Mis-selling losers can still claim refund

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The Independent Online

David Cresswell, a spokesman for the Ombudsman, rejected claims by City solicitor Reynolds Porter Chamberlain that a case it had brought would finally end the personal pension scandal.

Millions of investors wrongly sold personal pensions in the Nineties were originally given until March 2000 to complain. However, the Ombudsman is still dealing with 100 unusual cases a year, where savers never received notification of the deadline, for example, or where particularly untypical issues applied.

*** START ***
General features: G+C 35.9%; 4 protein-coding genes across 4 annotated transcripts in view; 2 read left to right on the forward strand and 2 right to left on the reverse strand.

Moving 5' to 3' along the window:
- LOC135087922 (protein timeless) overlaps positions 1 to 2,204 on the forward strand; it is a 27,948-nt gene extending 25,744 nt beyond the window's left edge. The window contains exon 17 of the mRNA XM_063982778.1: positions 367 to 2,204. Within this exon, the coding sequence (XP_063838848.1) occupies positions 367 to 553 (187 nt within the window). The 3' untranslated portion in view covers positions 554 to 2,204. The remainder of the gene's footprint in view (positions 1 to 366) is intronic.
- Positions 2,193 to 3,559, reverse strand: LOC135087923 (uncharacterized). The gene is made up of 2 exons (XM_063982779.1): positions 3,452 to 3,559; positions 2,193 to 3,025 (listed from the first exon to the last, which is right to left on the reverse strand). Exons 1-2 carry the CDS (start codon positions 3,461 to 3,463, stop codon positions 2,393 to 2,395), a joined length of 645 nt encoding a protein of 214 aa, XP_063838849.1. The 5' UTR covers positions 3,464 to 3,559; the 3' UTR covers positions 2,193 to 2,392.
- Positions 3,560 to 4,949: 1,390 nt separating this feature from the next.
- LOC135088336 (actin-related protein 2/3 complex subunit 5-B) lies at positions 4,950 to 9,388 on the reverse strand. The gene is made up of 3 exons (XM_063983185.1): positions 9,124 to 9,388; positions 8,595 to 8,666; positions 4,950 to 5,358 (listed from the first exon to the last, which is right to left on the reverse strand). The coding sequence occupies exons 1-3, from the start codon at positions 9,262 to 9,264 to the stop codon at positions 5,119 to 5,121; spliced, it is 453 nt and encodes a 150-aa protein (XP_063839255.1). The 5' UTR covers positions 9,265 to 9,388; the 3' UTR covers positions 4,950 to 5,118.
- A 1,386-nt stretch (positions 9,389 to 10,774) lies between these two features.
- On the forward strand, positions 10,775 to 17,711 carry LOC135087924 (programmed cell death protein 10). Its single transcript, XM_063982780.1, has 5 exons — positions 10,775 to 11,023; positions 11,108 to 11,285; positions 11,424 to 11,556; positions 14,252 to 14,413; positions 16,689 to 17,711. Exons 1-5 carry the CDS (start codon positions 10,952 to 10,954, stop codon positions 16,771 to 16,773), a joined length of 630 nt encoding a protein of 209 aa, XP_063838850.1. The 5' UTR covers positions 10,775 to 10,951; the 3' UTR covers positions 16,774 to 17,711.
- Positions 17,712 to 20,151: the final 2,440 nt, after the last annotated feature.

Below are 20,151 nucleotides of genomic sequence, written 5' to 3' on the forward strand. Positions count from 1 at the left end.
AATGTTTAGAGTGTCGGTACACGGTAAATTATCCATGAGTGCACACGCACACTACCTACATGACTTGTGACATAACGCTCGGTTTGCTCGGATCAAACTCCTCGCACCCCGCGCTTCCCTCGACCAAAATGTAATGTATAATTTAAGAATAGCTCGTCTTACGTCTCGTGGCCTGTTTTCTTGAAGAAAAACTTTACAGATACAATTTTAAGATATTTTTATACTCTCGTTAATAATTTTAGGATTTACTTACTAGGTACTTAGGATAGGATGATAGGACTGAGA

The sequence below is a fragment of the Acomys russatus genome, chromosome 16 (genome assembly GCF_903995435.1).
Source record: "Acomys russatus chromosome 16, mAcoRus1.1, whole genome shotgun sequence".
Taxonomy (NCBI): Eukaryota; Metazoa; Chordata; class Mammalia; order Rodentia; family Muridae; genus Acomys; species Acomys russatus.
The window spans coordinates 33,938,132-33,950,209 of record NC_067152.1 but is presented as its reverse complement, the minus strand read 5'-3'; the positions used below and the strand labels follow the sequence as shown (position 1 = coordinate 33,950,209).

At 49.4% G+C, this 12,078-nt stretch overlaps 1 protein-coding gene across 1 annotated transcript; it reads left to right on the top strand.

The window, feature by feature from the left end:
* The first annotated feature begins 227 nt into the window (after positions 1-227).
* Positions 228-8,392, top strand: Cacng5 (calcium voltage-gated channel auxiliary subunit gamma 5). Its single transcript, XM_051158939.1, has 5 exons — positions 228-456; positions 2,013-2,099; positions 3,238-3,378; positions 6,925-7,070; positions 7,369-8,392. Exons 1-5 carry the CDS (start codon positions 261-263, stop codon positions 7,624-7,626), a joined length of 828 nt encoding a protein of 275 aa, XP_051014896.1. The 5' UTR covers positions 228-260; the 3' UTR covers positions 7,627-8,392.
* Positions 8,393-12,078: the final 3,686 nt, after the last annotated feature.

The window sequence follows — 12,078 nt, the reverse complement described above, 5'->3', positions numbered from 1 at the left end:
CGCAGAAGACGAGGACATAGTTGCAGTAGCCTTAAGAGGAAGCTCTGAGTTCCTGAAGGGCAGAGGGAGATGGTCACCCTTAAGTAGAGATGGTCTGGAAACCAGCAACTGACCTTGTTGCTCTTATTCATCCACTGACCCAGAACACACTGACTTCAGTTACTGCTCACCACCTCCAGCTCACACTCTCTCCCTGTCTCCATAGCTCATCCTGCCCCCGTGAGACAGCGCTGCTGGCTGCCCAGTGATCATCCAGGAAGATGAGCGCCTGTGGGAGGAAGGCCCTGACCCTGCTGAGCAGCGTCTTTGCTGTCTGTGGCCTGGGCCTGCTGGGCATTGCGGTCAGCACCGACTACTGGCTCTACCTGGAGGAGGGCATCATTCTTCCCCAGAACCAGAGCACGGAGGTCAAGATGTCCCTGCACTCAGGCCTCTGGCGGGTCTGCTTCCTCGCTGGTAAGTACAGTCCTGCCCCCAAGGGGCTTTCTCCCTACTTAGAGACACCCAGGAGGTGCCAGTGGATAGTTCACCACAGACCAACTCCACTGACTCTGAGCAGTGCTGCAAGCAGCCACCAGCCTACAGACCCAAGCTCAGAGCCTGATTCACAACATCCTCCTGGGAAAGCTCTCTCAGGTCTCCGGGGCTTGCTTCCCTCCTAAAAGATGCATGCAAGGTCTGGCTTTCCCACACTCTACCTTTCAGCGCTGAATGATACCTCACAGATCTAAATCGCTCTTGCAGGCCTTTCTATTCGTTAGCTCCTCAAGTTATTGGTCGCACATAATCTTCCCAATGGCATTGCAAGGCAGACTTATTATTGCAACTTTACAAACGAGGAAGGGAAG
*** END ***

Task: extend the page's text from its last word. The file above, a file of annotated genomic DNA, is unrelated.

Reynolds Porter Chamberlain has won an appeal against an Ombudsman decision that a pension mis-selling complaint could be heard under standard financial services industry rules, rather than through the review of pension mis-selling. "This is a significant victory for the industry," a spokesman said. "More than 10 years after the Pensions Review started, the decision in this case finally marks the long-awaited end to pension mis-selling compensation."

But Cresswell said: "This is an extrapolation from one case - there is no landmark decision because each case is considered on its own merits."

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